In classical inheritance, the programmer writes a class, which defines an object. Multiple objects can be instantiated from the same class, so you have code in one place which describes several objects in your program. Classes can then be organized into a hierarchy, furthering code reuse. More general code is stored in a higher-level class, from which lower level classes inherit. This means that an object is sharing code with other objects of the same class, as well as with its parent classes.
Given a numerator and a denominator create a new Fraction.
When a fraction is printed it should be simplified.
Two fractions can be added or subtracted
Two fractions can be multiplied or divided
Two fractions can be compared
A fraction and an integer can be added together.
Given a list of Fractions that list should be sortable by the default sorting function.
Here is a mostly complete implementation of a Fraction class in Python that we will refer to throughout this section:
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class Fraction: def __init__(self,top,bottom): self.num = top #the numerator is on top self.den = bottom #the denominator is on the bottom def __repr__(self): if self.num > self.den: retWhole = self.num / self.den retNum = self.num - (retWhole * self.den) return str(retWhole) + " " + str(retNum)+"/"+str(self.den) else: return str(self.num)+"/"+str(self.den) def show(self): print self.num,"/",self.den def __add__(self,otherfraction): # convert to a fraction otherfraction = self.toFract(otherfraction) newnum = self.num*otherfraction.den + self.den*otherfraction.num newden = self.den * otherfraction.den common = gcd(newnum,newden) return Fraction(newnum/common,newden/common) def __radd__(self,leftNum): otherfraction = self.toFract(leftNum) newnum = self.num*otherfraction.den + self.den*otherfraction.num newden = self.den * otherfraction.den common = gcd(newnum,newden) return Fraction(newnum/common,newden/common) def __cmp__(self,otherfraction): num1 = self.num*otherfraction.den num2 = self.den*otherfraction.num if num1 < num2: return -1 else: if num1 == num2: return 0 else: return 1 def toFract(self,n): if isinstance(n,int): otherfraction = Fraction(n,1) elif isinstance(n, float): wholePart = int(n) fracPart = n - wholePart # convert to 100ths??? fracNum = int(fracPart * 100) newNum = wholePart * 100 + fracNum otherfraction = Fraction(newNum,100) elif isinstance(n,Fraction): otherfraction = n else: print "Error: cannot add a fraction to a ", type(n) return None return otherfraction #gcd is a helper function for Fraction def gcd(m,n): while m%n != 0: oldm = m oldn = n m = oldn n = oldm%oldn return n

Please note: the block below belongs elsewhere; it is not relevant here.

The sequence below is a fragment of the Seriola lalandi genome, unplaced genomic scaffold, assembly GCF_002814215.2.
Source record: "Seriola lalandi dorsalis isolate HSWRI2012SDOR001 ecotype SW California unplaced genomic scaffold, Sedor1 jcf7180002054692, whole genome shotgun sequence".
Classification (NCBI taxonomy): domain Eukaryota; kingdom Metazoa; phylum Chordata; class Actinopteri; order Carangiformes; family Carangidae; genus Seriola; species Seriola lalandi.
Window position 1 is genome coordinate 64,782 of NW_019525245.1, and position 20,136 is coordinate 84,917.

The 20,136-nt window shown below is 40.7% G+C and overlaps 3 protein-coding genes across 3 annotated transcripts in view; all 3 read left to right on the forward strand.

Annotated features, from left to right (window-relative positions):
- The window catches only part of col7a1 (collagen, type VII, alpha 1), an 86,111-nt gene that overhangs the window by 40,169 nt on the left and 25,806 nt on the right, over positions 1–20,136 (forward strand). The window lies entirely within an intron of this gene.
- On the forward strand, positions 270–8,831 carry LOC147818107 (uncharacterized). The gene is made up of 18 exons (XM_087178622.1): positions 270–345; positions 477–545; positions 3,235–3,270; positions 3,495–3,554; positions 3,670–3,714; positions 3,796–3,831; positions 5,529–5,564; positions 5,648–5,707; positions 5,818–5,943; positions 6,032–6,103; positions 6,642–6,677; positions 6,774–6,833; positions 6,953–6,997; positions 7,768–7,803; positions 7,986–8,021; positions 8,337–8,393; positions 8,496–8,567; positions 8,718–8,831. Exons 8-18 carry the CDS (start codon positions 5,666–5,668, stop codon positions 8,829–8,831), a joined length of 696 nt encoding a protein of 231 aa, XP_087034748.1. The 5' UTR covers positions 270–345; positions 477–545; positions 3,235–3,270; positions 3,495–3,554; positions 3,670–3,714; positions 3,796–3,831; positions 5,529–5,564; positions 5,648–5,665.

The instance variables (data members) we will need for our fraction
class are the numerator and denominator. Of course in Python we can add
instance variables to a class at any time by simply assigning a value to
3.1.1. Methods or Member Functions¶
Adding methods to your class is easy and the syntax is very clean. But it may feel a little strange to not have the word function or def in front of the method name. In all method the word
this refers to the current object. Just like
self does in Python. You will notice that you do NOT have to supply this as the first parameter to each method!